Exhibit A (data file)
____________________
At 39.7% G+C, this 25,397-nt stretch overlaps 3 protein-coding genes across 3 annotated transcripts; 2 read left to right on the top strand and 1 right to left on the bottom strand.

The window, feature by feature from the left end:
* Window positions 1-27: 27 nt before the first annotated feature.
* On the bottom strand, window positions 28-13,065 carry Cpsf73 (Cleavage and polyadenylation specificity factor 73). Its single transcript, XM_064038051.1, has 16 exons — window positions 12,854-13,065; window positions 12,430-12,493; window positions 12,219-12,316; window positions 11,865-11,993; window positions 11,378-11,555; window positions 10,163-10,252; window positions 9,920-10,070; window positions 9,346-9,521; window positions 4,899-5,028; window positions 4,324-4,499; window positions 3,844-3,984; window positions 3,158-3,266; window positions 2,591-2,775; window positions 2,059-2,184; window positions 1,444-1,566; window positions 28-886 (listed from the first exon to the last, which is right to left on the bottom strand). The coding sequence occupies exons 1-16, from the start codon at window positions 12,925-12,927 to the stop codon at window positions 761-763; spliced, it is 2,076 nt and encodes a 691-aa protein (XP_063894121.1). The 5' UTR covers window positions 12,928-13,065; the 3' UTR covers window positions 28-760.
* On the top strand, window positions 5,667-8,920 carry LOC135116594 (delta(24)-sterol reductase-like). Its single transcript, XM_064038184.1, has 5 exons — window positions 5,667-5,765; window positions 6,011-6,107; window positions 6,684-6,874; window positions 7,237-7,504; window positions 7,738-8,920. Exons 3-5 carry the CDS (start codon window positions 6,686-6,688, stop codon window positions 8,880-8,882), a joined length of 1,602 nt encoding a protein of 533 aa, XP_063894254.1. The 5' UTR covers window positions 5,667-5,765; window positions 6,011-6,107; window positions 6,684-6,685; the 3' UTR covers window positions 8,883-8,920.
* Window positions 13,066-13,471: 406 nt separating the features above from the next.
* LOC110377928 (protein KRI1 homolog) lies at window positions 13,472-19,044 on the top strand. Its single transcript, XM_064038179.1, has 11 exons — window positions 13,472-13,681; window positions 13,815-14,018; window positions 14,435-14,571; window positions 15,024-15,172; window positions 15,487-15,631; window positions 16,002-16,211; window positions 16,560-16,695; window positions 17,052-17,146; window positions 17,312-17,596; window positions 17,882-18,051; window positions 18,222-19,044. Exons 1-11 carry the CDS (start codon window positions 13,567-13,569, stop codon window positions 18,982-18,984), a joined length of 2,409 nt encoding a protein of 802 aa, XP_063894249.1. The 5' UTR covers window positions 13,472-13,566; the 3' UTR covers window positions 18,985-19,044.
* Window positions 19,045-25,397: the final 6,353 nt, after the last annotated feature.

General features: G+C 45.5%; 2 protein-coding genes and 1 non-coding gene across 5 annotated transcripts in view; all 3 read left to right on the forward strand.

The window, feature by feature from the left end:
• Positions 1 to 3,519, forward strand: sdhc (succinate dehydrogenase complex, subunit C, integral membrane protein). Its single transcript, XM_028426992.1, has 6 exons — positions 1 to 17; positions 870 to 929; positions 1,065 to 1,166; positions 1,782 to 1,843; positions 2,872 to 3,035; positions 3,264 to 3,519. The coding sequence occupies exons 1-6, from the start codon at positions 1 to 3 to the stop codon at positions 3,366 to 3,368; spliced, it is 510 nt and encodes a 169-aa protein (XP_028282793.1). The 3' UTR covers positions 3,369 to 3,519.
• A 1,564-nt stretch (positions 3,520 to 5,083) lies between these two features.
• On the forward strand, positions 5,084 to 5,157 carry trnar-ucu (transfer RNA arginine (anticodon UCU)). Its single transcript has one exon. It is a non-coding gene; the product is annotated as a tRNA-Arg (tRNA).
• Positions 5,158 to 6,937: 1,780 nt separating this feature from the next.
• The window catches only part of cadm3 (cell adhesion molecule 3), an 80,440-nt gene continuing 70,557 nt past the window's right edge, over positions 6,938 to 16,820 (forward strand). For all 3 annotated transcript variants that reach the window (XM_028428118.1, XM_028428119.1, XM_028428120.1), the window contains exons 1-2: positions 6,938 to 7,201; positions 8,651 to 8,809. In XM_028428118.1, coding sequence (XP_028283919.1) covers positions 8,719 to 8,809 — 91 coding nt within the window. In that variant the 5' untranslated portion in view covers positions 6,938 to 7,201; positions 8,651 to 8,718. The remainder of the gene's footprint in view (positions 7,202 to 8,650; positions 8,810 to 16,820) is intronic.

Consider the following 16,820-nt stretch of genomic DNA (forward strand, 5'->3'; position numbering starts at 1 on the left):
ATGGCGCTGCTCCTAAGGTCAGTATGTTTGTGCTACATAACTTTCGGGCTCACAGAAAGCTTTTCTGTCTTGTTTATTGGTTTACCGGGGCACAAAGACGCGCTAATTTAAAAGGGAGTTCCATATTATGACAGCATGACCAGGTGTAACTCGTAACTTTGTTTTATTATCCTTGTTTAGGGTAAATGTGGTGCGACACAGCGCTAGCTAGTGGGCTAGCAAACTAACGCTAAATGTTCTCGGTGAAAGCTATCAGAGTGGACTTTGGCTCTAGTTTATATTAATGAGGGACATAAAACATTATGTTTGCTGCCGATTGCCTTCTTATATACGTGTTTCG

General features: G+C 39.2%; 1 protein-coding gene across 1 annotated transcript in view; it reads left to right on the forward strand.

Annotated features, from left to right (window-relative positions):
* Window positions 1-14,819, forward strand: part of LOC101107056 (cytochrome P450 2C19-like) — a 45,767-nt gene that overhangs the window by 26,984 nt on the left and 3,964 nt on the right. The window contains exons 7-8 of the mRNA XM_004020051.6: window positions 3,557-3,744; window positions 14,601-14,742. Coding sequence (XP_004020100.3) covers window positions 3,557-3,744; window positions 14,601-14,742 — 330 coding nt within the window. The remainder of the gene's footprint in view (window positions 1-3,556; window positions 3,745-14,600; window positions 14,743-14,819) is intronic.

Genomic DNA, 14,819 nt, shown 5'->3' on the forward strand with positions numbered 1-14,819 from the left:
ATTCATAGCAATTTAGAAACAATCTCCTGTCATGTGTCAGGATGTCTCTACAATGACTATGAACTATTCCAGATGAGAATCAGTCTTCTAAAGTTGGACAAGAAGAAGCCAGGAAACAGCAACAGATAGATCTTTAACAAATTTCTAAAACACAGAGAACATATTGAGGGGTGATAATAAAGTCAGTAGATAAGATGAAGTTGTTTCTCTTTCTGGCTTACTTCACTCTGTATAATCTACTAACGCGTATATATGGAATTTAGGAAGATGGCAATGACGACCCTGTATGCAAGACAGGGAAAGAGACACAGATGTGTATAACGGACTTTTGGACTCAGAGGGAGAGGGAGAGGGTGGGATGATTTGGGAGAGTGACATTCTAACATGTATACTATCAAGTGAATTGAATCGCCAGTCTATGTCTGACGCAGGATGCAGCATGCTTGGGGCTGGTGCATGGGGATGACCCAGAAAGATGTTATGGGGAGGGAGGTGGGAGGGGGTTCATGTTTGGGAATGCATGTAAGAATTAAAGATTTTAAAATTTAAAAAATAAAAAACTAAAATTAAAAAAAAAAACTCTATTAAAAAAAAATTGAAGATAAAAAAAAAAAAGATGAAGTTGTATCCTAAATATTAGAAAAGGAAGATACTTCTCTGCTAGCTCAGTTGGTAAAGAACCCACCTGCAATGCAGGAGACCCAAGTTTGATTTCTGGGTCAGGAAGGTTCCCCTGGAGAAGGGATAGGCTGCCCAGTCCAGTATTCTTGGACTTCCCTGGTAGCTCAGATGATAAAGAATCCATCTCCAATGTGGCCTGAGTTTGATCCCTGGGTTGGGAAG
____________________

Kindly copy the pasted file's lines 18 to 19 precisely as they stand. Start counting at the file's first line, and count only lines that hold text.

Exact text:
General features: G+C 39.2%; 1 protein-coding gene across 1 annotated transcript in view; it reads left to right on the forward strand.

Annotated features, from left to right (window-relative positions):